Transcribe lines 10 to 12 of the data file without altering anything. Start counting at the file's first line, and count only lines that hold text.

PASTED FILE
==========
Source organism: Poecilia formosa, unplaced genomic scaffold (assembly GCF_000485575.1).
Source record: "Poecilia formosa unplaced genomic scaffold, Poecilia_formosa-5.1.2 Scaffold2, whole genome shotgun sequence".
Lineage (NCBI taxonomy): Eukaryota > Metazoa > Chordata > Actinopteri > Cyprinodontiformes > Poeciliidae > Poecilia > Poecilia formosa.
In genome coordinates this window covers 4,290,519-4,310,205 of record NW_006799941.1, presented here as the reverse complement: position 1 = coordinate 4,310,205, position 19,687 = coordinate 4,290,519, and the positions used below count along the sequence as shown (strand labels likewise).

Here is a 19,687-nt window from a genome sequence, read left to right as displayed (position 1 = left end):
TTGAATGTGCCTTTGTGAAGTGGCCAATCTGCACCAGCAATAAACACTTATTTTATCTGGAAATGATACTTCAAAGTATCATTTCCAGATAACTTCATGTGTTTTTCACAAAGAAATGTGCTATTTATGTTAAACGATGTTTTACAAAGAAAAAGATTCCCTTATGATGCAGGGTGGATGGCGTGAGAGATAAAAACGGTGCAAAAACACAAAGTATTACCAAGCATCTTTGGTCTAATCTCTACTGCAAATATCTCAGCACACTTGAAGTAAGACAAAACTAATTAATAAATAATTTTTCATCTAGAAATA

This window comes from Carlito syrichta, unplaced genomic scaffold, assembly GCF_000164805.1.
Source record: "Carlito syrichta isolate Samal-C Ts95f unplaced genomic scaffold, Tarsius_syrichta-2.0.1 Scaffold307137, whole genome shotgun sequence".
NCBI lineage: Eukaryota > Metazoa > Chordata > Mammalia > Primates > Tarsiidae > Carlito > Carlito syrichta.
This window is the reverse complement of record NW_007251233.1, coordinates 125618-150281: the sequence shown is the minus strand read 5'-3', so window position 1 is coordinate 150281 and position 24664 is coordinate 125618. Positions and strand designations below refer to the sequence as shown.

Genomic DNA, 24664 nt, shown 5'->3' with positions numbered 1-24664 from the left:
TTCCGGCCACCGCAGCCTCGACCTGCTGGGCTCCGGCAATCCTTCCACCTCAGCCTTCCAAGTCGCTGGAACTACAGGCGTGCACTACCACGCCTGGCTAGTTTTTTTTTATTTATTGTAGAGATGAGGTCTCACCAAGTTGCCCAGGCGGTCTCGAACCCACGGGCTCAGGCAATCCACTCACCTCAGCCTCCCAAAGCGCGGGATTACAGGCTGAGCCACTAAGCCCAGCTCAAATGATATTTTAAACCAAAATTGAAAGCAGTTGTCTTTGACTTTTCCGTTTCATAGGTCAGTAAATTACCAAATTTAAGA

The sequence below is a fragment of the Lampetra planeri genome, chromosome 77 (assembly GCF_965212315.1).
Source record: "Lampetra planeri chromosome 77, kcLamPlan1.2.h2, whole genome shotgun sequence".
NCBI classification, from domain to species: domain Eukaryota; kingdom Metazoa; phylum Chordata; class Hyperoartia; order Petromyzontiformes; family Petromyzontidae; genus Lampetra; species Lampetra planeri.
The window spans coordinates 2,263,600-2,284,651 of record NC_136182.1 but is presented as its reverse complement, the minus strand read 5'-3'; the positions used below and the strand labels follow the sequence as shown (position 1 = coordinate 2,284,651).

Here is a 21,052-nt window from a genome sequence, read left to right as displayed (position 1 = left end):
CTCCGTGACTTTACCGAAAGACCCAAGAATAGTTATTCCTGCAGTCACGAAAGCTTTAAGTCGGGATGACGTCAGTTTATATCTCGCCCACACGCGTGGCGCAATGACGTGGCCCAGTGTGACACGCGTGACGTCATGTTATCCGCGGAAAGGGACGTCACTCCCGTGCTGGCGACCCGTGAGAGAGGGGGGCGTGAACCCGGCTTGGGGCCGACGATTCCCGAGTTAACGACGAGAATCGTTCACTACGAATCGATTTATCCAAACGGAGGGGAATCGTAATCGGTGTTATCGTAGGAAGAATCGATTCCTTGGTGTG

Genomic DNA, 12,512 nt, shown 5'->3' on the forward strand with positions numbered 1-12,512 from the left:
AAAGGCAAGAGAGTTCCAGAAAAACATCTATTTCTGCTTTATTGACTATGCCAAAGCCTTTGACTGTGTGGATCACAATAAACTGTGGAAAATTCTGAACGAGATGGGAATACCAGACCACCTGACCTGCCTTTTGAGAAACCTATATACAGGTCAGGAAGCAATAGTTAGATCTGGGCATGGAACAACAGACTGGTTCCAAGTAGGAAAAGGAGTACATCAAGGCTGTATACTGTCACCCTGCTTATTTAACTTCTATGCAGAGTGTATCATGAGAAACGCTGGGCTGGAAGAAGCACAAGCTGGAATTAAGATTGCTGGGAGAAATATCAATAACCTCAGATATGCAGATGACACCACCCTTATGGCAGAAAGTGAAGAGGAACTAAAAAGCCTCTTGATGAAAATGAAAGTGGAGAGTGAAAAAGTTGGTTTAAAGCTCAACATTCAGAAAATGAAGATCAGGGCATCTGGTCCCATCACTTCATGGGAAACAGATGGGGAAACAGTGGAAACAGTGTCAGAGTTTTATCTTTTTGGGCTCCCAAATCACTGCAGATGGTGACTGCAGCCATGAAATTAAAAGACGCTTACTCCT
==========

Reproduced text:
This window is the reverse complement of record NW_007251233.1, coordinates 125618-150281: the sequence shown is the minus strand read 5'-3', so window position 1 is coordinate 150281 and position 24664 is coordinate 125618. Positions and strand designations below refer to the sequence as shown.

Genomic DNA, 24664 nt, shown 5'->3' with positions numbered 1-24664 from the left:
TTCCGGCCACCGCAGCCTCGACCTGCTGGGCTCCGGCAATCCTTCCACCTCAGCCTTCCAAGTCGCTGGAACTACAGGCGTGCACTACCACGCCTGGCTAGTTTTTTTTTATTTATTGTAGAGATGAGGTCTCACCAAGTTGCCCAGGCGGTCTCGAACCCACGGGCTCAGGCAATCCACTCACCTCAGCCTCCCAAAGCGCGGGATTACAGGCTGAGCCACTAAGCCCAGCTCAAATGATATTTTAAACCAAAATTGAAAGCAGTTGTCTTTGACTTTTCCGTTTCATAGGTCAGTAAATTACCAAATTTAAGA